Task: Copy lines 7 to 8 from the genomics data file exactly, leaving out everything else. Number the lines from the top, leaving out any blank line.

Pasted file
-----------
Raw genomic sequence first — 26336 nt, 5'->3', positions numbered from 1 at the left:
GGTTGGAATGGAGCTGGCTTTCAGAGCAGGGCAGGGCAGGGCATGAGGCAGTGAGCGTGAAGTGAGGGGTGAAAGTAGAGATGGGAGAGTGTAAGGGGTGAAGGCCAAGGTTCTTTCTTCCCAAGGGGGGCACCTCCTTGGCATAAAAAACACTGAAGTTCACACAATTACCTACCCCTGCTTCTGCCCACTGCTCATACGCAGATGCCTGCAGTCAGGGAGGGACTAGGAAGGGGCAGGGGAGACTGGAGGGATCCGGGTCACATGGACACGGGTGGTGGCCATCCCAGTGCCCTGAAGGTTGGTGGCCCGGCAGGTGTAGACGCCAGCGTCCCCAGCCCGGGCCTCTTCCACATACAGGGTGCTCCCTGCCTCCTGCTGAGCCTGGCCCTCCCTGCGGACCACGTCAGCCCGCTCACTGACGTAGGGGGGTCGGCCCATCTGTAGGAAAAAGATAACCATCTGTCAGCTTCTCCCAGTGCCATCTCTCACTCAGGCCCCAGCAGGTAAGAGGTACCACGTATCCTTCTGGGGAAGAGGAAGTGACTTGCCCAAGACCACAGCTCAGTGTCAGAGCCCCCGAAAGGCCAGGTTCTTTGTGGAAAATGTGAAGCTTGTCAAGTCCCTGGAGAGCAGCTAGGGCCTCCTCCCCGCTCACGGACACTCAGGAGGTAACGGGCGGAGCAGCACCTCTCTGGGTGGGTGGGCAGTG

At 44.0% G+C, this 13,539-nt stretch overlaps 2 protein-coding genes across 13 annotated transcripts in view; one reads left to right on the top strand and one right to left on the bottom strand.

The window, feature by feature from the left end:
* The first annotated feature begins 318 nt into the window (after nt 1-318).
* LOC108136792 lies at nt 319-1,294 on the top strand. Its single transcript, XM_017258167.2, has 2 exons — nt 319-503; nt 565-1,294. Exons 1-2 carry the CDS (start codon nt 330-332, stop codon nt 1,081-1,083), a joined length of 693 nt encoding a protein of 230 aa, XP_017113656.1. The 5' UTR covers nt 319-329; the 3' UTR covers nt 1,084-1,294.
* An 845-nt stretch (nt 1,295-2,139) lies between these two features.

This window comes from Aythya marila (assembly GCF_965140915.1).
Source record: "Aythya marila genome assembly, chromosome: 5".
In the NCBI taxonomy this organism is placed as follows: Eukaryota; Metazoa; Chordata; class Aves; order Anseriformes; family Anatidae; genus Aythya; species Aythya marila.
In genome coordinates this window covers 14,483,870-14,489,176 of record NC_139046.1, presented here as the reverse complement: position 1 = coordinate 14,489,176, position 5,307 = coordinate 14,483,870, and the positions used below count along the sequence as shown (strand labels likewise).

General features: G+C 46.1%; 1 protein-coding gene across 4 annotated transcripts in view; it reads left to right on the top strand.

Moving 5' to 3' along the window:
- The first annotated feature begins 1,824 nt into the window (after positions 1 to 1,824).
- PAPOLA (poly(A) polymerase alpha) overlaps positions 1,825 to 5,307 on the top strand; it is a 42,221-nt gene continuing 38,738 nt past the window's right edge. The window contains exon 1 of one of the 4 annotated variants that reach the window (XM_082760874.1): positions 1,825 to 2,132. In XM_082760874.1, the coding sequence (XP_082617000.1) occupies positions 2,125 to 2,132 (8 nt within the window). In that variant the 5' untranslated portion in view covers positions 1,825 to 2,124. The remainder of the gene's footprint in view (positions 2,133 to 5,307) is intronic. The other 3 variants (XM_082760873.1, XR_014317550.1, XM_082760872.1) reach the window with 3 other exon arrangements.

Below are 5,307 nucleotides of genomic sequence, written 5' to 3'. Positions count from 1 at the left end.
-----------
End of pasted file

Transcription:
* An 845-nt stretch (nt 1,295-2,139) lies between these two features.

This window comes from Aythya marila (assembly GCF_965140915.1).